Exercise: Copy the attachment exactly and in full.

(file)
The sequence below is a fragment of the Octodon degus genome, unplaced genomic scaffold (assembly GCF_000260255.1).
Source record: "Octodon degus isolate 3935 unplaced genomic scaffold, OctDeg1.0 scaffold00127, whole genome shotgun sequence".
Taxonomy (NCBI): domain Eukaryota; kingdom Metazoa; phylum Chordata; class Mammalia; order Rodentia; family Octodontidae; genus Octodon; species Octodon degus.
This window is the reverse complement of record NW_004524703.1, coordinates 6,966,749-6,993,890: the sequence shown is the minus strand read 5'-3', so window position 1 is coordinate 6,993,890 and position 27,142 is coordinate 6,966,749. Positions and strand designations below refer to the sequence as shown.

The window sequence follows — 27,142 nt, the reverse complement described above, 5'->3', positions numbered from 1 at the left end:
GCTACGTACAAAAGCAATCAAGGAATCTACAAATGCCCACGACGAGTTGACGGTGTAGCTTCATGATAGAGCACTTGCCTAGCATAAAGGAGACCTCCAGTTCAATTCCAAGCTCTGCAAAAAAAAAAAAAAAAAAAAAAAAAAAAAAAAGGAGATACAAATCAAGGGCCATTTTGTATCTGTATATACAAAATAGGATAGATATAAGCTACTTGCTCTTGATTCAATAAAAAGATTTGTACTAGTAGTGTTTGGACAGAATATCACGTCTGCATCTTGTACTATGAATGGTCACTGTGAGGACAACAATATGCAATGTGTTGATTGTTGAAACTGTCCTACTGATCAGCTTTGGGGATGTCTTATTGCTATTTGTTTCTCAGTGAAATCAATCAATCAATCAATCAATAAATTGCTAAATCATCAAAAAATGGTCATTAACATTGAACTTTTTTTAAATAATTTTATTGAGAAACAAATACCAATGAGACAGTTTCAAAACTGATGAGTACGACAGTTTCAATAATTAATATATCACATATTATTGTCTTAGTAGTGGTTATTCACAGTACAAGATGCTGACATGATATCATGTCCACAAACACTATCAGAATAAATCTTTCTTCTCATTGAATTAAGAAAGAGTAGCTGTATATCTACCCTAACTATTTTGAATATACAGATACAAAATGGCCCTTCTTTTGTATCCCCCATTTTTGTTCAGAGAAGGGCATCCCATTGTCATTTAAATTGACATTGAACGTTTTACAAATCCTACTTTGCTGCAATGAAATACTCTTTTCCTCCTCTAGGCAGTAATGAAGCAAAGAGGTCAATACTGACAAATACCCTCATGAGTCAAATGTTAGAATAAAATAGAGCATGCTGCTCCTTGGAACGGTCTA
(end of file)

The sequence below is a fragment of the Octodon degus genome, unplaced genomic scaffold (assembly GCF_000260255.1).
Source record: "Octodon degus isolate 3935 unplaced genomic scaffold, OctDeg1.0 scaffold00127, whole genome shotgun sequence".
Taxonomy (NCBI): domain Eukaryota; kingdom Metazoa; phylum Chordata; class Mammalia; order Rodentia; family Octodontidae; genus Octodon; species Octodon degus.
This window is the reverse complement of record NW_004524703.1, coordinates 6,966,749-6,993,890: the sequence shown is the minus strand read 5'-3', so window position 1 is coordinate 6,993,890 and position 27,142 is coordinate 6,966,749. Positions and strand designations below refer to the sequence as shown.

The window sequence follows — 27,142 nt, the reverse complement described above, 5'->3', positions numbered from 1 at the left end:
GCTACGTACAAAAGCAATCAAGGAATCTACAAATGCCCACGACGAGTTGACGGTGTAGCTTCATGATAGAGCACTTGCCTAGCATAAAGGAGACCTCCAGTTCAATTCCAAGCTCTGCAAAAAAAAAAAAAAAAAAAAAAAAAAAAAAAAGGAGATACAAATCAAGGGCCATTTTGTATCTGTATATACAAAATAGGATAGATATAAGCTACTTGCTCTTGATTCAATAAAAAGATTTGTACTAGTAGTGTTTGGACAGAATATCACGTCTGCATCTTGTACTATGAATGGTCACTGTGAGGACAACAATATGCAATGTGTTGATTGTTGAAACTGTCCTACTGATCAGCTTTGGGGATGTCTTATTGCTATTTGTTTCTCAGTGAAATCAATCAATCAATCAATCAATAAATTGCTAAATCATCAAAAAATGGTCATTAACATTGAACTTTTTTTAAATAATTTTATTGAGAAACAAATACCAATGAGACAGTTTCAAAACTGATGAGTACGACAGTTTCAATAATTAATATATCACATATTATTGTCTTAGTAGTGGTTATTCACAGTACAAGATGCTGACATGATATCATGTCCACAAACACTATCAGAATAAATCTTTCTTCTCATTGAATTAAGAAAGAGTAGCTGTATATCTACCCTAACTATTTTGAATATACAGATACAAAATGGCCCTTCTTTTGTATCCCCCATTTTTGTTCAGAGAAGGGCATCCCATTGTCATTTAAATTGACATTGAACGTTTTACAAATCCTACTTTGCTGCAATGAAATACTCTTTTCCTCCTCTAGGCAGTAATGAAGCAAAGAGGTCAATACTGACAAATACCCTCATGAGTCAAATGTTAGAATAAAATAGAGCATGCTGCTCCTTGGAACGGTCTA